See our Best of Detroit 2020 winners.

Thursday, September 17, 2020

New Red Order films to be screened as part of U-M's Penny Stamps Speaker Series on Friday

Staff Pick

Posted By on Thu, Sep 17, 2020 at 10:02 AM

click to enlarge PAULA COURT
  • Paula Court

New Red Order postponed a big exhibition originally slated for this summer at Detroit's MOCAD while the museum investigated allegations of a toxic workplace, including racism.

There's still an opportunity to see work from the self-described "public secret society" led by three Indigenous artists, including brothers Zack and Adam Khalil, who are Ojibwe and grew up in northern Michigan, and Jackson Polys, who is Tlingit from Alaska.



New Red Order will screen two of its films — Never Settle: Calling In and INAATE/SE/, a trippy documentary of the Anishinaabe-Ojibwe community where the Khalils grew up in Sault Ste. Marie — as part of the University of Michigan's Penny Stamps Speaker Series.

New Red Order will present the films at 8 p.m. on Friday via a webcast, and the films will be available to watch online for three weeks afterward. More information is available at pennystampsevents.org and dptv.org/pennystamps.

Jova Lynne, MOCAD's Susanne Feld Hilberry Senior Curator, tells Metro Times that the museum hopes to be able to show the postponed New Red Order exhibition. To that end, she says the museum is still working with New Red Order, as well as local Indigenous organizers. One of the issues is drafting a "land acknowledgement," or a formal statement recognizing the Indigenous people who originally inhabited the land.

The concept has become increasingly popular in Canada, Australia, and New Zealand in recent years, with school days, meetings, and even hockey games beginning with a land acknowledgment statement.

The practice is gaining popularity in the United States.

We have a new events newsletter! Find out the best things to do in the area every Thursday in your inbox.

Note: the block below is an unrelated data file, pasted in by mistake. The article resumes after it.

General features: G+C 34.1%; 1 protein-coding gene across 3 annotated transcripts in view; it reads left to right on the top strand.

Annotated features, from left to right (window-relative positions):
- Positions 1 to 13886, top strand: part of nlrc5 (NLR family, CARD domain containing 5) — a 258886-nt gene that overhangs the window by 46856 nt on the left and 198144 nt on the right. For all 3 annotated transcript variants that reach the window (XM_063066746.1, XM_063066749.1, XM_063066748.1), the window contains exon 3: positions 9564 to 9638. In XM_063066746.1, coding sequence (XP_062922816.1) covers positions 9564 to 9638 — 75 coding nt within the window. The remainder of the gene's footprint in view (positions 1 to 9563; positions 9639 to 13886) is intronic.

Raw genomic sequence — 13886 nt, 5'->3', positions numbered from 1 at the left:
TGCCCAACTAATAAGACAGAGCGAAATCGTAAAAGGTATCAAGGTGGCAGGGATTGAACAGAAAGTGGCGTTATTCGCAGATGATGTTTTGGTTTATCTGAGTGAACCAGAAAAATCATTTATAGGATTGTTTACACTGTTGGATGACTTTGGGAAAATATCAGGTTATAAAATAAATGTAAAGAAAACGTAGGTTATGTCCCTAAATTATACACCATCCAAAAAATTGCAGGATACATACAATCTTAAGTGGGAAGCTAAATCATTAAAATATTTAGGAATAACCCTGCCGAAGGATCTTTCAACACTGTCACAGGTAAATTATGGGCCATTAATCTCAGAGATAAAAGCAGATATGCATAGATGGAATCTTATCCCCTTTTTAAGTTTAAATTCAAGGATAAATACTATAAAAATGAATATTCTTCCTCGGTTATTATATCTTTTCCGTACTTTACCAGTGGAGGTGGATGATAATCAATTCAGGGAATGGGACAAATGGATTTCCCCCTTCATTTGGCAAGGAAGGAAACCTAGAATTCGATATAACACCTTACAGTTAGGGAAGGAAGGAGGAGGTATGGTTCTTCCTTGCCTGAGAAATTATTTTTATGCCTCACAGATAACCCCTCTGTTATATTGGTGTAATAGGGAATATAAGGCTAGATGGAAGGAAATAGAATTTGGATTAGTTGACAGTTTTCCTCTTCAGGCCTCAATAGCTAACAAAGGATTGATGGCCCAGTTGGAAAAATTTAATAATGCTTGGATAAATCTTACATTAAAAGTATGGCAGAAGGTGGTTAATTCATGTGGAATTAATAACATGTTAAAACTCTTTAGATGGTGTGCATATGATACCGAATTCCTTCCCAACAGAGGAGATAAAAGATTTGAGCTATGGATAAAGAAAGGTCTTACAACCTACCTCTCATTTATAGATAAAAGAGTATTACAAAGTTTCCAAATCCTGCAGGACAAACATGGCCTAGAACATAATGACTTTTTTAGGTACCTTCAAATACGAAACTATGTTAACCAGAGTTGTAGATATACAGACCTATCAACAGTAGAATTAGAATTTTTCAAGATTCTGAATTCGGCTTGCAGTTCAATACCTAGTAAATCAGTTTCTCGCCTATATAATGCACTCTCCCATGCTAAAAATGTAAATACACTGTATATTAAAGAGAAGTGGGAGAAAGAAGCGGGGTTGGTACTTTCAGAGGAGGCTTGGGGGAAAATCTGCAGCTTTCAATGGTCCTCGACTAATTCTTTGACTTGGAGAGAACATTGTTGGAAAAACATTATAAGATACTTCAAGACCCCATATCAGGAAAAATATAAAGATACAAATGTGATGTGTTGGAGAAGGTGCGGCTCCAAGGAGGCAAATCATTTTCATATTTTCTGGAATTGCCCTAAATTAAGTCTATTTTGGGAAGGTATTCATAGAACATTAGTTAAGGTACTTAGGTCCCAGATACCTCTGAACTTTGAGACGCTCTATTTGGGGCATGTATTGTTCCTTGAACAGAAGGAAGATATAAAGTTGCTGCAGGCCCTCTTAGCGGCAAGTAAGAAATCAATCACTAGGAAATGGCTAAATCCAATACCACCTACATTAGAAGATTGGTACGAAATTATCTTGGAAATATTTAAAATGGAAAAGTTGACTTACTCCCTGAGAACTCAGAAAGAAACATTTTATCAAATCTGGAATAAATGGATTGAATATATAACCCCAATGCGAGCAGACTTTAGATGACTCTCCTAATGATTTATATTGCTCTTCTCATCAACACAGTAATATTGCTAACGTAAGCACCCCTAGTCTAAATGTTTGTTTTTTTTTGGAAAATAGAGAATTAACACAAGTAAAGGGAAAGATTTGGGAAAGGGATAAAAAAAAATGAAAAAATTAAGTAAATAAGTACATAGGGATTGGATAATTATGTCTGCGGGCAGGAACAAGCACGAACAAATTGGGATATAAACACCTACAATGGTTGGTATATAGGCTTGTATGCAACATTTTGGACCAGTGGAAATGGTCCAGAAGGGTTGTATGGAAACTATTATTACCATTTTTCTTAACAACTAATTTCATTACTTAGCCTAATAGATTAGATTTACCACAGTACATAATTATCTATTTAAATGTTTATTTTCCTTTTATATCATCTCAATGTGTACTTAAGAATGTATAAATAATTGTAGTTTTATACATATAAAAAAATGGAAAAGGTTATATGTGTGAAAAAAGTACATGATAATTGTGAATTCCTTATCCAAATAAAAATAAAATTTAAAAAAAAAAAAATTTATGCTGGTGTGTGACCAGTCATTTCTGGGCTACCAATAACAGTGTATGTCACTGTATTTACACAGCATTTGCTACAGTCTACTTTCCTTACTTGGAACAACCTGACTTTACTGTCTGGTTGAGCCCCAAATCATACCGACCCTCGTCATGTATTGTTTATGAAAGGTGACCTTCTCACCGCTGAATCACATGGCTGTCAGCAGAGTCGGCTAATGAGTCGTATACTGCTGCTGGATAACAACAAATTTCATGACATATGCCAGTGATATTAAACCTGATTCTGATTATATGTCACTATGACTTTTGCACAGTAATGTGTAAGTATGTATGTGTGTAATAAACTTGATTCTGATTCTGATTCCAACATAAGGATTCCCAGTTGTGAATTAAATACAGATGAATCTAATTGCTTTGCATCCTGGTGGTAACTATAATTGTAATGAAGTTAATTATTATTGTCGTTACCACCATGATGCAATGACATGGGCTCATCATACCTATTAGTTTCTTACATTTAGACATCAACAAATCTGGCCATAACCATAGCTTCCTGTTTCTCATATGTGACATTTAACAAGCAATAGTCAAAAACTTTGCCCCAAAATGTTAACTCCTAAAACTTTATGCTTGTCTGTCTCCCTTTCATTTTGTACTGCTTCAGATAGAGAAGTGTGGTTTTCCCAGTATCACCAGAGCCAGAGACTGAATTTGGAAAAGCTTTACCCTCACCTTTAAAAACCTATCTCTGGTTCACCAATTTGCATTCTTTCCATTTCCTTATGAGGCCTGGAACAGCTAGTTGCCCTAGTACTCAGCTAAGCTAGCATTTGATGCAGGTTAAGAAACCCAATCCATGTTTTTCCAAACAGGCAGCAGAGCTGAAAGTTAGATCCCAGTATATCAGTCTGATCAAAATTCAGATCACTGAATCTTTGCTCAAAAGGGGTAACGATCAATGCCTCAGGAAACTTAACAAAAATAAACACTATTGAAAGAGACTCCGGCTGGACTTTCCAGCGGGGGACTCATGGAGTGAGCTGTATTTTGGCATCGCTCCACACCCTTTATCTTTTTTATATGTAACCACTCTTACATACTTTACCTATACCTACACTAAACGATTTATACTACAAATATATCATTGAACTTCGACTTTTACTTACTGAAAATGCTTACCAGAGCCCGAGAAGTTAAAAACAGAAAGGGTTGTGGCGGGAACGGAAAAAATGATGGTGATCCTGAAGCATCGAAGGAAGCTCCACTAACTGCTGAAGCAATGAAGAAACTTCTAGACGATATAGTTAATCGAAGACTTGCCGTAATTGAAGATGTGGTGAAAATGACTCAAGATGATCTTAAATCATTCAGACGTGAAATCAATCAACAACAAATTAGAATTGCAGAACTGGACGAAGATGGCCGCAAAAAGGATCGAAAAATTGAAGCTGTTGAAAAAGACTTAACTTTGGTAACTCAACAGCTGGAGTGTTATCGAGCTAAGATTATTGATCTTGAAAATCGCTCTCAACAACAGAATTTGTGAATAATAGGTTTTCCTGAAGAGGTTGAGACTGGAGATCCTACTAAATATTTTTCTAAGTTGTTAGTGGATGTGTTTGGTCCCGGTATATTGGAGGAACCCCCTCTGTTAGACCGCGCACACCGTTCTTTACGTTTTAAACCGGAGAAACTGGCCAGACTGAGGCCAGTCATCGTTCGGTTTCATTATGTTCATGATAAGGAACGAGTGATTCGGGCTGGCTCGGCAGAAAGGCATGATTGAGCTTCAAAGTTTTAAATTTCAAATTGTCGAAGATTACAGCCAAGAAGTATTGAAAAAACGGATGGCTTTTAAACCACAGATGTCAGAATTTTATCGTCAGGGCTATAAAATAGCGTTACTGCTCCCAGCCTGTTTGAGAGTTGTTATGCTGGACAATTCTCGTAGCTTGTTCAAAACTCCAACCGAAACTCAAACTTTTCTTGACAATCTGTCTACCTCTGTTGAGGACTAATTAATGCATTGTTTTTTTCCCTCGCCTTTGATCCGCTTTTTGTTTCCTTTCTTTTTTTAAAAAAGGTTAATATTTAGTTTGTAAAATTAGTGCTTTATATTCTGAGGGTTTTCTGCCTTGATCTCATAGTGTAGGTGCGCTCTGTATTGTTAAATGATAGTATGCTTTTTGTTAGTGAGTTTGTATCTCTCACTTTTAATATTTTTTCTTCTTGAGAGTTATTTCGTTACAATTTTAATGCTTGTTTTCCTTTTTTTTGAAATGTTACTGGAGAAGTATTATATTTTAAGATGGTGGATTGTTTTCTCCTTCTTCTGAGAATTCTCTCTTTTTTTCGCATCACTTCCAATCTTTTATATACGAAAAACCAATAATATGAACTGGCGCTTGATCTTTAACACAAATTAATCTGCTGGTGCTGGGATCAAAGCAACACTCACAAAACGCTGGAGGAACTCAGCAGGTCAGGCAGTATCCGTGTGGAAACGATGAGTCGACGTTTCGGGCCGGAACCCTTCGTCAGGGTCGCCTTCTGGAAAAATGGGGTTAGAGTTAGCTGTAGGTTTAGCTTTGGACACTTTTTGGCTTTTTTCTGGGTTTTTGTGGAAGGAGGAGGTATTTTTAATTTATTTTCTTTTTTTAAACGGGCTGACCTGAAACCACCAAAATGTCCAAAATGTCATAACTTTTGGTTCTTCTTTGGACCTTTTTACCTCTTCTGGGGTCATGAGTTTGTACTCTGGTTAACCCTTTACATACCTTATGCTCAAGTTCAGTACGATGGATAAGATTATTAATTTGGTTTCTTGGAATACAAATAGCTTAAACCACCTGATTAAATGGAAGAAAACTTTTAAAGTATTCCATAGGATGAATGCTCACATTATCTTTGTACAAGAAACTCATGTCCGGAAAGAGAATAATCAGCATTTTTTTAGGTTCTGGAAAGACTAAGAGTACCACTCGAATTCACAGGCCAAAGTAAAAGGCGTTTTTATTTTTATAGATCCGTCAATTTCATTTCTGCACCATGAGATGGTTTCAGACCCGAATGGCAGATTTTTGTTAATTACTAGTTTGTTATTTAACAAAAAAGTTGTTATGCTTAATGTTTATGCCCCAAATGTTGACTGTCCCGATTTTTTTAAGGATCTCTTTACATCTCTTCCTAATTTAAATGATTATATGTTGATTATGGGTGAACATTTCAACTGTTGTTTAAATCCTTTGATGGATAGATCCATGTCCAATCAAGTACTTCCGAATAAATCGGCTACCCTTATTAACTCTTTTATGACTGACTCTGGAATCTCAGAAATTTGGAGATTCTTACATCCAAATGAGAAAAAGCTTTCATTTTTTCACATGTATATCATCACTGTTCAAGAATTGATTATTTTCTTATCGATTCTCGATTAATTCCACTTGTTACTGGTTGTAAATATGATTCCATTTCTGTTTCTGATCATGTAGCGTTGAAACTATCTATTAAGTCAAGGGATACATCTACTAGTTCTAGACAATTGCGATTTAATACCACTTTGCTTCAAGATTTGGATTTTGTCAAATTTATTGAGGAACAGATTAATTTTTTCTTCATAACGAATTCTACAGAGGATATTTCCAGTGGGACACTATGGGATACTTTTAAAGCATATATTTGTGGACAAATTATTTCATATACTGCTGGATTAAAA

Tags: , , , ,

We welcome readers to submit letters regarding articles and content in Detroit Metro Times. Letters should be a minimum of 150 words, refer to content that has appeared on Detroit Metro Times, and must include the writer's full name, address, and phone number for verification purposes. No attachments will be considered. Writers of letters selected for publication will be notified via email. Letters may be edited and shortened for space.

Email us at letters@metrotimes.com.

Detroit Metro Times works for you, and your support is essential.

Our small but mighty local team works tirelessly to bring you high-quality, uncensored news and cultural coverage of Detroit and beyond.

Unlike many newspapers, ours is free – and we'd like to keep it that way, because we believe, now more than ever, everyone deserves access to accurate, independent coverage of their community.

Whether it's a one-time acknowledgement of this article or an ongoing pledge, your support helps keep Detroit's true free press free.

Read the Digital Print Issue

October 21, 2020

View more issues

Newsletters

Never miss a beat

Sign Up Now

Subscribe now to get the latest news delivered right to your inbox.

Best Things to Do In Detroit